Finding hope by fixing a gene

Lorson lab publishes research on a new therapeutic path to help treat spinal muscular atrophy
By Phillip Sitter | MU Bond Life Sciences Center

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Erkan Osman shows iImages of neuro-muscular junctions. Osman, a post-doctoral fellow in Chris Lorson’s lab, co-authored research in the journal Molecular Therapy that details work in binding a synthetic nucleic acid to a normally useless motor neuron backup gene to help treat spinal muscular atrophy. | photo by Phillip Sitter, Bond LSC

Imagine you are forced to jump out of an airplane.

Luckily, you find a parachute that even has a backup chute. You leap out of the plane and free-fall.

You pull the cord to open your parachute, but it doesn’t open. Don’t panic, though, you have a backup. But, you pull that cord and nothing happens. Now you face the reality of a death as firm and un-yielding as the ground rushing into your view.

This air disaster mirrors the mechanism and mortal threat posed for people born with the genetic problem that causes spinal muscular atrophy (SMA).

Chris Lorson’s lab at the Bond Life Sciences Center would like to change that situation by making an effective genetic backup to the defective gene that results in SMA. The journal Molecular Therapy, a publication of Nature, recently accepted their findings for publication.

The defect occurs in a specific gene called Survival Motor Neuron (SMN). If the SMN gene is defective because of mutation, this causes a deficiency of the SMN protein it is supposed to produce. Without this protein, the neurons that control muscle movement malfunction. Signals cease to stimulate muscles.

Muscles that are not stimulated atrophy, grow weak and waste away. At first this happens with the skeletal muscles, which leads to loss of motor function for simple activities like walking and swallowing. If it happens with the muscles that control breathing, you die.

News of the disease often presents a devastating prognosis. Infants have it worst; babies diagnosed with SMA only have a life expectancy of two to five years from birth.

Fortunately, our bodies have a sort of backup for the SMN gene, another one called SMN-2. But, like a useless backup parachute for an unlucky skydiver, SMN-2 isn’t actually very good at producing proteins of the quality needed to stave off SMA. It might just be a vestigial trait on its way down the evolutionary drain — it doesn’t even exist in the closest primate relatives of humans.

Discoveries in the Lorson lab look to make the SMN-2 gene an effective backup, and their recent publications indicate that this may be a viable possibility for future SMA treatments.

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Christian Lorson studies the genes that cause SMA when they fail to adequately function. His team’s on a backup gene that greatly extended life expectancy in mouse studies. | photo by Phillip Sitter, Bond LSC

“What we’ve been working on in the lab is a potential therapeutic, and what it does, it’s a large small molecule that is called an antisense oligonucleotide, or ASO,” Lorson said. “And this is something that is essentially a synthetic piece of nucleic acid that is able to go in and bind to a specific sequence within a gene.”

Once bound to SMN-2, the ASO is designed to alter mRNA splicing, “essentially, the editing of a gene,” Lorson said. Speaking in terms akin to products leaving a factory, Lorson said that the attached ASO makes SMN-2 produce good quality proteins, the ones that it wasn’t able to produce before.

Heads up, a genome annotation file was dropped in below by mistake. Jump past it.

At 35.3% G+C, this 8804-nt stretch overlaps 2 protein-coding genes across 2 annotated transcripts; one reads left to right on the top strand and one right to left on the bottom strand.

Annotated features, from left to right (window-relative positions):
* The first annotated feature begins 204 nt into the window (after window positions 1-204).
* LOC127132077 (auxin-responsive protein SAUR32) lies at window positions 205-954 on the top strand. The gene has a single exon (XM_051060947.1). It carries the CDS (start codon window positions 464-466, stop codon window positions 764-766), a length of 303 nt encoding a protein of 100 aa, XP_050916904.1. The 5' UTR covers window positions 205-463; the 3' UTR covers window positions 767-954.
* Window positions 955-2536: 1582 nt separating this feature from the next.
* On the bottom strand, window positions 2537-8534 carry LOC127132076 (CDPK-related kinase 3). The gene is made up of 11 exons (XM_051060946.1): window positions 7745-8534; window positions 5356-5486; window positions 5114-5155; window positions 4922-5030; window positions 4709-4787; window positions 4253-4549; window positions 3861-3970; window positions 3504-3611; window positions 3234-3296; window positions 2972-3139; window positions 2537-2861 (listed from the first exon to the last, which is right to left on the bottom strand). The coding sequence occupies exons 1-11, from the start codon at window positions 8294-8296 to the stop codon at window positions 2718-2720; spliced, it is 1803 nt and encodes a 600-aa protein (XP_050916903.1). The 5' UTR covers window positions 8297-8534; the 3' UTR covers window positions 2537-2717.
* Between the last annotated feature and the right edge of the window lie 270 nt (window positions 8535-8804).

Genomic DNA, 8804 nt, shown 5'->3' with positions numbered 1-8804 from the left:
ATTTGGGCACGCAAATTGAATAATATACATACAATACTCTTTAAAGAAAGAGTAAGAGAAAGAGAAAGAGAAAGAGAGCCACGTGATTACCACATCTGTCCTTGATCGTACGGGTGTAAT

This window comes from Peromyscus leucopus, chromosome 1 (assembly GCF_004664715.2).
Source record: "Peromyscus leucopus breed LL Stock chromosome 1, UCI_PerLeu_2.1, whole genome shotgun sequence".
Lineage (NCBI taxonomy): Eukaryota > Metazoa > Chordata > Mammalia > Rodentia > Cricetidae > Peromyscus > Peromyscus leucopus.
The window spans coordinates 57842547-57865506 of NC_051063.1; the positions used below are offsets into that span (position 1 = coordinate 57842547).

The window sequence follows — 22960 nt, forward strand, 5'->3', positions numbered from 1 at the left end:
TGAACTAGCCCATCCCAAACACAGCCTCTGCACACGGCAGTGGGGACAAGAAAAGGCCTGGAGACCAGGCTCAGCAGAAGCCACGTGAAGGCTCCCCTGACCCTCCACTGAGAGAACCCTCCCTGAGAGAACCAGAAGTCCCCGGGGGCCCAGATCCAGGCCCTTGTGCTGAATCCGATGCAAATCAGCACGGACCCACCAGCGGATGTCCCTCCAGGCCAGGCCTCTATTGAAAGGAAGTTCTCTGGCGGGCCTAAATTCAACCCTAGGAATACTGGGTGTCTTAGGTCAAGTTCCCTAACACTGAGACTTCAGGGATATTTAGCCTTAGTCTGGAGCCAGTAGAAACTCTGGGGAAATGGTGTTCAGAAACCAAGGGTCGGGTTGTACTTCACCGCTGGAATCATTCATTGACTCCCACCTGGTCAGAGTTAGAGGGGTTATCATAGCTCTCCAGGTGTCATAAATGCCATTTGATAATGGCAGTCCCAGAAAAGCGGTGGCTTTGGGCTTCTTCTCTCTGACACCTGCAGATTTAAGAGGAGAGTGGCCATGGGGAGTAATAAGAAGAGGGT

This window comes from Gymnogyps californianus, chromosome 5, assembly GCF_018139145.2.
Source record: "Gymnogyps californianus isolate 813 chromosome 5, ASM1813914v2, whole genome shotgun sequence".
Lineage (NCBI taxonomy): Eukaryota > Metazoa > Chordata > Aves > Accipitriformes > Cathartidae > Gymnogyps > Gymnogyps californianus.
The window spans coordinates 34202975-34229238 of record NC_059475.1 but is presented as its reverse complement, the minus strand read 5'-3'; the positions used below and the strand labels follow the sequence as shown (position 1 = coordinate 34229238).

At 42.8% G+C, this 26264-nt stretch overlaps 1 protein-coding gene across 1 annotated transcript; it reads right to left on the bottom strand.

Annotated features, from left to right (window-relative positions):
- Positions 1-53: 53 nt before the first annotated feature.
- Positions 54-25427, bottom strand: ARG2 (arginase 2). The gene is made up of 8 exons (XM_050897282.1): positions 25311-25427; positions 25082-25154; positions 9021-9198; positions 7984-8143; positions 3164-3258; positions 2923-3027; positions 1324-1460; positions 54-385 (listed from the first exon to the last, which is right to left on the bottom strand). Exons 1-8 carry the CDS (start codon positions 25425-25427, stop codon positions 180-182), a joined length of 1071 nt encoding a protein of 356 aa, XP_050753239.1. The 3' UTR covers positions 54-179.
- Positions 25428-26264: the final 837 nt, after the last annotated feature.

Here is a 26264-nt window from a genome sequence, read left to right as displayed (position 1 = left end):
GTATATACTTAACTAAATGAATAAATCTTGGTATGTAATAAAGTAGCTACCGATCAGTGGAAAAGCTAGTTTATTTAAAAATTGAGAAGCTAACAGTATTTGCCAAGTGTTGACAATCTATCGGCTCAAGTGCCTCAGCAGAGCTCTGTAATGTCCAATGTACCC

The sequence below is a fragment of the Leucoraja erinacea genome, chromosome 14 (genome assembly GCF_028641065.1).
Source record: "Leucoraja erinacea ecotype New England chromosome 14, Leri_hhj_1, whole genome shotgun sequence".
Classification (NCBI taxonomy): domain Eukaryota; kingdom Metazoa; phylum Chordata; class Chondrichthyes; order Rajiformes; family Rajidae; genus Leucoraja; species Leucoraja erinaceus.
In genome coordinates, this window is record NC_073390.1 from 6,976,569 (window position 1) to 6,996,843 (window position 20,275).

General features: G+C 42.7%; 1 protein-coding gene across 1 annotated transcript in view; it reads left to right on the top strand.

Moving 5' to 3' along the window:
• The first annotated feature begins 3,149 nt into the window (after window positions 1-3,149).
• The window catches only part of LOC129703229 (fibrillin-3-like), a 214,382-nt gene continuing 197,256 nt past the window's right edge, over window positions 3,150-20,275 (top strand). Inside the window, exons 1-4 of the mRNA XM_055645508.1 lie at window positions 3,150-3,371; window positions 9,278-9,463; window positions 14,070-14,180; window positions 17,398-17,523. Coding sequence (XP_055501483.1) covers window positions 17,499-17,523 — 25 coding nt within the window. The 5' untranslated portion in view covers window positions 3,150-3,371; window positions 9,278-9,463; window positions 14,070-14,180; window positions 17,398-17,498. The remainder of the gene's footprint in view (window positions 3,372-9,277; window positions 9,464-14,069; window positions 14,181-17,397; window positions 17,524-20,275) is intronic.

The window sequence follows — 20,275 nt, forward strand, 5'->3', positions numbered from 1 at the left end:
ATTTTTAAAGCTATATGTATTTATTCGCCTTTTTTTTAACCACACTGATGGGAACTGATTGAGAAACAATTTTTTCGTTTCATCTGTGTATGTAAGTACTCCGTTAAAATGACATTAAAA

In other words, suddenly the backup protein-factory that was making poor-quality products is now pumping out top-of-the-line stuff that will work.

Previous research identified a strong ASO contender to experiment with, and Lorson said current research is about optimizing an ASO to extend survival times in mice with SMA — from just 13 days to five months after only one injection at birth.

Lorson stressed that his lab’s achievement doesn’t promise a fast cure for SMA. He said it is unlikely a single compound will address the full gambit of effects that people with SMA suffer, especially given that people can be identified as having SMA at any time from birth through later in life — often late onset SMA tends to be less severe than diagnosis as an infant.

There’s not yet any single compound treatment for SMA that has been approved by the Food and Drug Administration, Lorson said, so he cautions against getting hopes up of for a revolutionary treatment for SMA coming onto the market soon — “Near future but not tomorrow.”

He acknowledged, though, that “from a research perspective, things seem to be moving at lightning speed, but if you are a patient or a family member, things can never go fast enough, so I think there’s a realized sense of urgency, whether or not it’s for patients who don’t have the disease yet, are not born, or for patients who have had the disease for a decade and are wondering when their opportunity would come.”

Lorson’s work is funded in part by Cure SMA, FightSMA and the Gwendolyn Strong foundations. Erkan Osman, a post-doctoral fellow in Lorson’s lab and the first author on the most recent paper, won the emerging investigator award from FightSMA and Gwendolyn Strong in 2015.

How does Zika move from mother to child?

Scientists use placental cells in lab to study virus
By Phillip Sitter | MU Bond Life Sciences Center

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Megan Sheridan, an MU grad student, removes the base solution from a demonstrated sample of stem cells that will be grown into placental cells for study of Zika virus. Within four days of exposure to the correct hormones, the stem cells express genes of placental cells, and within another day start producing placental hormones. The cells are infected with Zika at day four to ensure maximum measurable interaction, as the stem cells naturally die in culture after about ten days. | photo by Phillip Sitter, Bond LSC

Scientists believe they have a better way to study how Zika virus can spread from a pregnant mother to her fetus — and their technique doesn’t even involve observations of babies in the womb or post-natal examinations.

“As soon as we heard about Zika, everybody’s light bulbs turned on,” said Megan Sheridan, a graduate student at the University of Missouri Bond Life Sciences Center.